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    1.0.1 • Public • Published

    postcss-secmodify Build Status

    A PostCSS plugin that allows you to target individual sections of your CSS and modify them. (So you can pretend it's not a hacky fix)

    Use this plugin to:

    • Target certain parts of your css so you don't have to worry about accidentally matching and replacing something you didn't want to touch
    • Make edits to personalize a CSS library that isn't yours, without needing to maintain your own clone (as much).
    • Make a postcss polyfill, without the time required to code a plugin.
    • Make automatic hacky fixes and have some piece of mind that a file-wide RegEx wouldn't give you.
    Installation Usage Getting it Working Quirks

    postcss-secmodify is compatible with PostCSS v4.1+.


    npm install postcss-secmodify --save


    The config object for this tool controls everything, secModify looks at the keys 'sel', 'dec', 'decVal', 'atRule', 'media', 'selInMedia', 'decInMedia', 'decValInMedia', atRuleInMedia', and 'rString':

    var secMConfig = {
      // sel: [],
      // dec: [],
      // decVal: [],
      // atRule: [],
      // media: [],
      // selInMedia: [],
      // decInMedia: [],
      // decValInMedia: [],
      // atRuleInMedia: [],
      rString: ''

    rString's value is a string or function that will be used when replacing (aka: the new stuff that gets put in) and is the only mandatory key and value. It can be an empty string of course, if you feel like removing stuff. It can also use the $ patterns to manipulate what is inserted, or, by inserting a function to use you can do much more than simple replacing.

    Everything but 'rString' takes in what will be used to match in it's particular section of the css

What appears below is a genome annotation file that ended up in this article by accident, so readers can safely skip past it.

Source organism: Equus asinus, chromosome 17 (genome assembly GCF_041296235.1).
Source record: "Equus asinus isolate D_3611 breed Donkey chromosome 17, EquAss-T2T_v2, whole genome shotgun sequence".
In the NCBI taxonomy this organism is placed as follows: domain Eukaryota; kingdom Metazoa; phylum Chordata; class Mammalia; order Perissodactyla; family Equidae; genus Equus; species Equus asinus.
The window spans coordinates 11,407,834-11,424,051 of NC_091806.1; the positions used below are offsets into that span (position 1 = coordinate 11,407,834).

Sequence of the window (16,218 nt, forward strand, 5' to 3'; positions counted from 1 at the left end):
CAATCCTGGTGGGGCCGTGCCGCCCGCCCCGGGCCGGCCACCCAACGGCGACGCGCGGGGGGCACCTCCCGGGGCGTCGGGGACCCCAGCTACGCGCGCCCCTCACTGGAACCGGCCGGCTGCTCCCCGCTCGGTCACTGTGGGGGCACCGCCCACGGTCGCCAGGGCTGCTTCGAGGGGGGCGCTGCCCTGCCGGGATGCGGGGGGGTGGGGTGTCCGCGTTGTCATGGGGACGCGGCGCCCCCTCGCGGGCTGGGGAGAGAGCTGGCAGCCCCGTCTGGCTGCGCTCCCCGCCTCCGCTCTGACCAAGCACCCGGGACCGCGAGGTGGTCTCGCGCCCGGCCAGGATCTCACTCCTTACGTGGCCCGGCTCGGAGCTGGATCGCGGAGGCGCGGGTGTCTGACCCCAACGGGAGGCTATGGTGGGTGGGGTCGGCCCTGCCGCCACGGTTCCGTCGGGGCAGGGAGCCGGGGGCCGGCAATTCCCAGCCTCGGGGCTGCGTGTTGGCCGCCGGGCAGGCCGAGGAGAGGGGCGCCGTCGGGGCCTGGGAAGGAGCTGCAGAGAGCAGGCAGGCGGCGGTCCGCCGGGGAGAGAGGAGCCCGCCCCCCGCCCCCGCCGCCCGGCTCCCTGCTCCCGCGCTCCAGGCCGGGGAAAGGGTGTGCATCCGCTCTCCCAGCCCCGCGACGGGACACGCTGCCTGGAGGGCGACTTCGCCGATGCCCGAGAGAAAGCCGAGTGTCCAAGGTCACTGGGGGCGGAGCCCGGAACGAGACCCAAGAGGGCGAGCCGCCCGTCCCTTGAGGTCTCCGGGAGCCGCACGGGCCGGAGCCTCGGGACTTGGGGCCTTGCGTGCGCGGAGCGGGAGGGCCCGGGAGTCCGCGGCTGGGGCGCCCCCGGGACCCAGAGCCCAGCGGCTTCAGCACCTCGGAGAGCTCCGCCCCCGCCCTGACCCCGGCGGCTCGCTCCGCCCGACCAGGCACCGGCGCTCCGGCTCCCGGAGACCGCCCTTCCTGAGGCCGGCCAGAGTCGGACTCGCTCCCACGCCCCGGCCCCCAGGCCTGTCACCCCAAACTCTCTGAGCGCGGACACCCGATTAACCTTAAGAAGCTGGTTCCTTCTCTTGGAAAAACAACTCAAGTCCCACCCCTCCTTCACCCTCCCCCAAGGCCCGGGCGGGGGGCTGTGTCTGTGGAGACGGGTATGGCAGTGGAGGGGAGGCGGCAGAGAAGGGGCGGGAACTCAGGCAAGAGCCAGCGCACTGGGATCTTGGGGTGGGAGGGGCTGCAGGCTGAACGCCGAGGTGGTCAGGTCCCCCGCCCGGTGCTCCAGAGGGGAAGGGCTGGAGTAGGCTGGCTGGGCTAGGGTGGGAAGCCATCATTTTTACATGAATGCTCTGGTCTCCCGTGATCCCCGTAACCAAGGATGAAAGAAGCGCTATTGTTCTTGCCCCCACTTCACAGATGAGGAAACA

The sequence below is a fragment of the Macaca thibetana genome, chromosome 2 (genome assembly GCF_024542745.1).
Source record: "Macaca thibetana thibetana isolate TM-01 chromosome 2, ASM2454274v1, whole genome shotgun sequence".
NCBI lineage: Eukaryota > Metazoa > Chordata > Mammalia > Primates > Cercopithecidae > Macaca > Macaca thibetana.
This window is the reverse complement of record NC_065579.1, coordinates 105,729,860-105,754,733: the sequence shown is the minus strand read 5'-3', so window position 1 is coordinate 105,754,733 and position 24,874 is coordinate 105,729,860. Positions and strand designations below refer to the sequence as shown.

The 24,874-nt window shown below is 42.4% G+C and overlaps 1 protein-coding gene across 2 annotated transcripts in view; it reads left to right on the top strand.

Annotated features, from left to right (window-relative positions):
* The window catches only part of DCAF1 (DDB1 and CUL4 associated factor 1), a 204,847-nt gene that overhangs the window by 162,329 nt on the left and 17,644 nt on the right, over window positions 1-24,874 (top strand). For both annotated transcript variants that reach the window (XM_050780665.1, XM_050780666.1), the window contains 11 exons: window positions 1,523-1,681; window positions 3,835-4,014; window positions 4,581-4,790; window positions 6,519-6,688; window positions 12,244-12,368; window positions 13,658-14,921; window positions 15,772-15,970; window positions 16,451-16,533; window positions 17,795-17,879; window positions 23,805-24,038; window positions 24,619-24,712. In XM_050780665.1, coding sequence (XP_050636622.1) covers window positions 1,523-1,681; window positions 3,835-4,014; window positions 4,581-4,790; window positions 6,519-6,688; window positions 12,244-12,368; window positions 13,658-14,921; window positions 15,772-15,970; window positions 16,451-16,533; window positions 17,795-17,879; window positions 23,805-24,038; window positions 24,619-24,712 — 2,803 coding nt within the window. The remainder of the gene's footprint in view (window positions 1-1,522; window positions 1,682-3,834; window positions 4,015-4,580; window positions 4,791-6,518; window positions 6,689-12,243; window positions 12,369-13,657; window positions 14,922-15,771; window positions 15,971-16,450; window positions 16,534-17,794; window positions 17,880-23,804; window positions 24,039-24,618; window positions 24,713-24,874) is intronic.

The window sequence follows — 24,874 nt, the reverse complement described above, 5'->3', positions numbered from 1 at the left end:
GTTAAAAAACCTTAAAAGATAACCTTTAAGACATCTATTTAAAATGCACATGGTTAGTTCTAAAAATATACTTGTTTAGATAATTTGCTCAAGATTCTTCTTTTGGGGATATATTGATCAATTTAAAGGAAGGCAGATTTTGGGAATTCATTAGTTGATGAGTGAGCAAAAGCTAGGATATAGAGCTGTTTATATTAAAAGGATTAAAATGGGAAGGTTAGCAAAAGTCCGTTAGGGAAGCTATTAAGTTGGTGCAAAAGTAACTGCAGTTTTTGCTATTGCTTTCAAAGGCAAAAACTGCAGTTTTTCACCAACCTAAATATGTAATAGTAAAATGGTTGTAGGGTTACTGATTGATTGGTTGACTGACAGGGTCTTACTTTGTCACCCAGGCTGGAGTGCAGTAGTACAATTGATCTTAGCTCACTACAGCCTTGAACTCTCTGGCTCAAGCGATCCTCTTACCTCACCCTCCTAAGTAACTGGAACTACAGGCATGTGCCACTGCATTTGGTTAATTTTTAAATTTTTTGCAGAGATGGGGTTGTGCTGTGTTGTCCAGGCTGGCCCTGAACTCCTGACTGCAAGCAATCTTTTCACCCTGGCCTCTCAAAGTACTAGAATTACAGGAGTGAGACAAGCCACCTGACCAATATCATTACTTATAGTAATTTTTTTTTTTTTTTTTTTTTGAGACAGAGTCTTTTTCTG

• sel's value(s) match selectors for rules (e.g. .foo) outside of @media blocks,
    • dec's value(s) match declaration properties (e.g. color) outside of @media blocks,
    • decVal's value(s) match declaration values (e.g. blue) outside of @media blocks,
    • atRule's value(s) match parameters of non-media at-rules (e.g. the screen in @special screen {) outside of @media blocks,
    • media's value(s) match parameters of only @media statements,
    • selInMedia's value(s) match selectors for rules, but only inside @media statements

    ... I think you get the picture

    All the these 'matcher' keys can be strings, RegEx objects, or arrays of strings and/or RegEx objects. They are also (as you might have guessed) completely optional, and can be excluded from the object. Secmodify is based off of string.replace() and inherits it's behavior. For example, an inputted string (to match) will only match and replace the first thing it finds.

    Getting It Working with PostCSS

    There is a mandatory 'config object' that must be passed in. For example (as a node script):

    var fs = require('fs');
    var postcss = require('postcss');
    var secModify = require('postcss-secmodify');
    var inputCss = fs.readFileSync('input.css', 'utf8');
    var secMConfig = {
      sel: '.foo',
      dec: [new RegExp(/-\d[abcd]-/g), new RegExp(/-\d+-/g)],
      // atRule: [],
      media: new RegExp(/-\w\w-/g),
      selInMedia: ['stuff', 'things', 'otherStuff'],
      // decInMedia: [],
      // decValInMedia: [],
      // atRuleInMedia: [],
      rString: 'something_else'
    var outputCss = postcss()

    Any part of the config object not declared (besides the rString key) will speed up execution because the things it applies to will not be looked at.

    Or instead of doing this directly, you can take advantage of any of the myriad of other ways to consume PostCSS, and follow the plugin instructions they provide.


    As with any piece of code it's got a few quirks. Behaviors that are not intended, and not enforced, and may disappear (or be forcibly altered) with the next release, so it's useful to be aware of them.

    Order of Processing : It should evaluate top-to-bottom, and in the order of 'sel', 'dec', 'decVal', 'atRule', 'media', 'selInMedia', 'decInMedia', 'decValInMedia', 'atRuleInMedia'. So, more or less specificity-inclined.

    Developer's thoughts "Don't get me wrong, this is probably quite niche, but whatever, here it is anyway."


    npm i postcss-secmodify

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